“Interesting...” commented the customs officer at Chicago’s O’Hare airport, after repeatedly scanning the Heart of Daisies under Stéphane Chaudesaigues’ watchful eyes upon his arrival in the US, mere days away from revealing the award winner at the Best Of The Midwest tattoo convention. We think that this magnificent trophy deserves much better than a laconic comment. The psycho-realist Heart of Daisies was born in Stéphane’s mind and is the result of collaboration with his brother Patrick Chaudesaigues, also tattoo artist, sculptor and painter in Brive-la-Gaillarde, France. This “powerful organ remnant of a fierce time,” (a line borrowed from the poem penned by Patrick Chaudesaigues and that accompanies the trophy,) is more than meets the eye. It’s a unique work of metal art that’s cast in the traditional lost wax method. In the hands of sculptor Jean Baptiste Martin, a chunk of earth and clay gave birth to a plaster cast, then a wax form that melted away to be replaced by molten bronze. Heavy with symbolism, the hefty piece is made of bronze and gold. Broken, bleeding, pierced by an arrow or beribboned, hearts have always been powerful visual elements of classic tattoo imagery. This one however, gives birth to a bunch of wild daisies, deeply rooted in the Chaudesaigues family history (one of their ancestors was named Marguerite (Daisy)). So it was no surprise if Stéphane chose to have his 8 year-old daughter, Enora by his side as he presented the trophy to James Kern, also sharing the stage with his wife Cécile and their elder son Steven, also a tattoo artist. Sadly, Patrick Chaudesaigues wasn’t able to join his family in the States because he was otherwise engaged, attending the Salon de l’Art Fantastique Européen.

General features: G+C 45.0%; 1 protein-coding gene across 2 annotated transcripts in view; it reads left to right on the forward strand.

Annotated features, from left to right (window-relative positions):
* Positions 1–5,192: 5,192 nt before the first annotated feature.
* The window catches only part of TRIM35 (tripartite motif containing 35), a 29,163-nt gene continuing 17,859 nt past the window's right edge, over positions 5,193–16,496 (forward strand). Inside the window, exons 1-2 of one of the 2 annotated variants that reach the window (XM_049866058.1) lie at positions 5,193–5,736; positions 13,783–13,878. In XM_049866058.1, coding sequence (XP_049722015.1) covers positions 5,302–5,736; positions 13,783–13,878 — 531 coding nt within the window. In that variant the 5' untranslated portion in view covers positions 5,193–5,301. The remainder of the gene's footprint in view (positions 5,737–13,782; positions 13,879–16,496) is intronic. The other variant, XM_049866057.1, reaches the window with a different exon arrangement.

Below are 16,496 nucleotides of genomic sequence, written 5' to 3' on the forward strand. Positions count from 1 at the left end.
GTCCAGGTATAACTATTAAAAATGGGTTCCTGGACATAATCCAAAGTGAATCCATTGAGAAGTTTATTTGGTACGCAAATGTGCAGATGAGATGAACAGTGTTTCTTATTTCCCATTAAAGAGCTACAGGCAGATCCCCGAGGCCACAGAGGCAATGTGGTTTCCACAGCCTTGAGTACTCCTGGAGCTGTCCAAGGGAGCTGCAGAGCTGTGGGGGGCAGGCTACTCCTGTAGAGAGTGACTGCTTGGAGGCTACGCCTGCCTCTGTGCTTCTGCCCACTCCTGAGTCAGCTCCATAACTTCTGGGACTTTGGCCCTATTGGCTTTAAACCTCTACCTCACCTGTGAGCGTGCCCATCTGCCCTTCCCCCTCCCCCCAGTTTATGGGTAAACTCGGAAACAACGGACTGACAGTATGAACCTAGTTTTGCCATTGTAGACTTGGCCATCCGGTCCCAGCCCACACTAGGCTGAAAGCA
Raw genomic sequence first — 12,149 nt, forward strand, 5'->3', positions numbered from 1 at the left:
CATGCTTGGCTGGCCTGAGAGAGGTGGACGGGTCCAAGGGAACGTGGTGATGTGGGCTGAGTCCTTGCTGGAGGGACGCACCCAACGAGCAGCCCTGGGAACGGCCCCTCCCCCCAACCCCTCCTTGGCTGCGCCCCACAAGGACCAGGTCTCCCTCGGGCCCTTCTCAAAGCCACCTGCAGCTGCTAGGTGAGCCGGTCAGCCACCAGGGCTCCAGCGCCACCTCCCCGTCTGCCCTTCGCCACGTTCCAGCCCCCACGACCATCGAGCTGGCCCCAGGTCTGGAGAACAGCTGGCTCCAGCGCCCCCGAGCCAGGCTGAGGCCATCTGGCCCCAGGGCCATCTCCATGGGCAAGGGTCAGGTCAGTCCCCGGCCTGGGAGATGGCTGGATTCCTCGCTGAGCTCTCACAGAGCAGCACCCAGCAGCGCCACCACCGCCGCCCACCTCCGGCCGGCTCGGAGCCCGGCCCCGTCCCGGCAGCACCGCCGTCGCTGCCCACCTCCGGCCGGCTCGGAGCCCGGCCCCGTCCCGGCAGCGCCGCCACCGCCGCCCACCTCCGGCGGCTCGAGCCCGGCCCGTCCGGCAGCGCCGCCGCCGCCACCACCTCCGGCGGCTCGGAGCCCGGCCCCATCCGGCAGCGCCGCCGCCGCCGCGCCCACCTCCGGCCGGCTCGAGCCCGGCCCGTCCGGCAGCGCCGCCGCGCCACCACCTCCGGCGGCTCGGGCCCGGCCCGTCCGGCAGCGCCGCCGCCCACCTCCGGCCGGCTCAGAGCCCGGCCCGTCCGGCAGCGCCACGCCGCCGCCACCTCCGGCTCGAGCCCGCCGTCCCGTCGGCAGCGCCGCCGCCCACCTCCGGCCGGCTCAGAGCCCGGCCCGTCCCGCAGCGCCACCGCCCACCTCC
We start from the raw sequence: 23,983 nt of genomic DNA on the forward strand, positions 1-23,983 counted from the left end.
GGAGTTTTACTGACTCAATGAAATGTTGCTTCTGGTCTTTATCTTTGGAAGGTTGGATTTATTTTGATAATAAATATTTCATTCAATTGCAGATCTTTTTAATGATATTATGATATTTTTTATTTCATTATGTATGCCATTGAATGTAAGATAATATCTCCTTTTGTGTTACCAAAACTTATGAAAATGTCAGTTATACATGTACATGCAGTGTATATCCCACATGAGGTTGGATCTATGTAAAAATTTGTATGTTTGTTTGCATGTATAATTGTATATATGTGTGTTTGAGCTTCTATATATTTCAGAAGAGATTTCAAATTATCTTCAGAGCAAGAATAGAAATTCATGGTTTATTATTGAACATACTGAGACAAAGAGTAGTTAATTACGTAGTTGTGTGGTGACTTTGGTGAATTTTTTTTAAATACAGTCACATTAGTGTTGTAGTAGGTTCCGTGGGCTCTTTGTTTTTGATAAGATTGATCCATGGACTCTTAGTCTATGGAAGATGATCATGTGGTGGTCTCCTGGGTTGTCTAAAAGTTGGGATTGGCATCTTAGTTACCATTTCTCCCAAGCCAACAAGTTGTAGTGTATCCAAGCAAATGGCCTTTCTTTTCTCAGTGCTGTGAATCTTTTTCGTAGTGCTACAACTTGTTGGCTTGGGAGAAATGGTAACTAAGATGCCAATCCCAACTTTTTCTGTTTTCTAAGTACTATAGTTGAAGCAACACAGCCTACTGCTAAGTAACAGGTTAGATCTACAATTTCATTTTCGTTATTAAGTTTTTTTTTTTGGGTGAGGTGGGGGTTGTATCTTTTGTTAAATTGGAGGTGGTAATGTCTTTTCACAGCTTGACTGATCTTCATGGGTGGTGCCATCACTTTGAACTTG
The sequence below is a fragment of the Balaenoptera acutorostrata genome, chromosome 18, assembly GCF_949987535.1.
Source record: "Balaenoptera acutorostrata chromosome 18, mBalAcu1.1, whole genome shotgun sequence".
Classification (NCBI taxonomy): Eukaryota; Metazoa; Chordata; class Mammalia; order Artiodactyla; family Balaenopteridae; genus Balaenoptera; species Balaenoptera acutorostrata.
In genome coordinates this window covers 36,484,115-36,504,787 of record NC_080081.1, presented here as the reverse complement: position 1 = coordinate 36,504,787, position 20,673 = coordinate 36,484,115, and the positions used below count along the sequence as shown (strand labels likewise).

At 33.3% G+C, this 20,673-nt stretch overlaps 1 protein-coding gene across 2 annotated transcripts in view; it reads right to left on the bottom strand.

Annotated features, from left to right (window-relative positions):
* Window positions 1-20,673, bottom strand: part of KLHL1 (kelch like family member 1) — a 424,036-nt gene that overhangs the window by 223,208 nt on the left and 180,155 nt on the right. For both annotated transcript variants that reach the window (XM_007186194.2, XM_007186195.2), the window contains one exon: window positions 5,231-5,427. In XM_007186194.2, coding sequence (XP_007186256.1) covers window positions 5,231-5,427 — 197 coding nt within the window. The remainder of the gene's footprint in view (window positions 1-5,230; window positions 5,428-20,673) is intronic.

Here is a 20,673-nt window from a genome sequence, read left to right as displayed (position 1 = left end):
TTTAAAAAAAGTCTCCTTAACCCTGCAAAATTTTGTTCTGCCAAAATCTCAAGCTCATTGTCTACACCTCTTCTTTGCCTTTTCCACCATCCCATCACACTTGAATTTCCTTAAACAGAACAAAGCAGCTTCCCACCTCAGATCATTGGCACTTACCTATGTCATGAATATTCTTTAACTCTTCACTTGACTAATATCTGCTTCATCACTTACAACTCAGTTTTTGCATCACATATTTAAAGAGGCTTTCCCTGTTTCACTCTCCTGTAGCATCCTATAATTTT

“And the winner is… James Kern.” For obvious reasons involving logistics (his presence at the Best of the Midwest convention being one of them), the winner of the first Chaudesaigues Award had been notified a few weeks in advance that he would be consecrated during the show. Still in disbelief, Kern even sent a series of texts to Cécile Chaudesaigues, wondering if it was a prank.

Born in Saint-Louis, Missouri, (like Joséphine Baker, Chuck Berry or Vincent Price,) Kern showed an interest in graphic arts at an early age, choosing to steer his education toward the arts. He attended the Center for Creative Studies in Detroit, Michigan, before going to Columbia University in Missouri and getting a degree in fine arts at the Art Institute in Chicago, Illinois in 1995. A self-taught tattoo artist, Kern practiced his craft on college friends in his spare time and started his career after responding to an ad for Milios Hair & Tattoo Studio in Chicago in 1996. He learned a lot while working alongside artists like Guy Aitchison, Jason Leisge, Kim Saigh, Ben Wahhh and Jon Clue. James and his twin brother Tim, also a tattoo artist, went on to work at No Hope No Fear with David Kotker in Chicago. He bought the shop in 2007 and relocated it in Portland, Oregon. Inked will focus on this new shop and its award-winning owner in the next issue.


Texte by François Chauvin.




The heart of daisies


A powerful organ remnant of a fierce time,

Gorged with the crimson of a poignant and tormented love

Dotted with rooted veins

Powerful in the atomic depths of this majestic host,

Of subtle substances.


A secret of flesh and blood,

Huge, confined and modest,

Palpitating with a frighteningly deep rythm...

Safeguarding from boorish glances,

The symbiotic alchemy which gives rise to the purest of daisies.


Delicate flowers fragrant with gold and light,

Fluttering imperceptibly,

Tiny virgin suns of sublime virtues,

Able to enlighten with their genuine rays

Creatures with the darkest of shadows…



Patrick Chaudesaigues.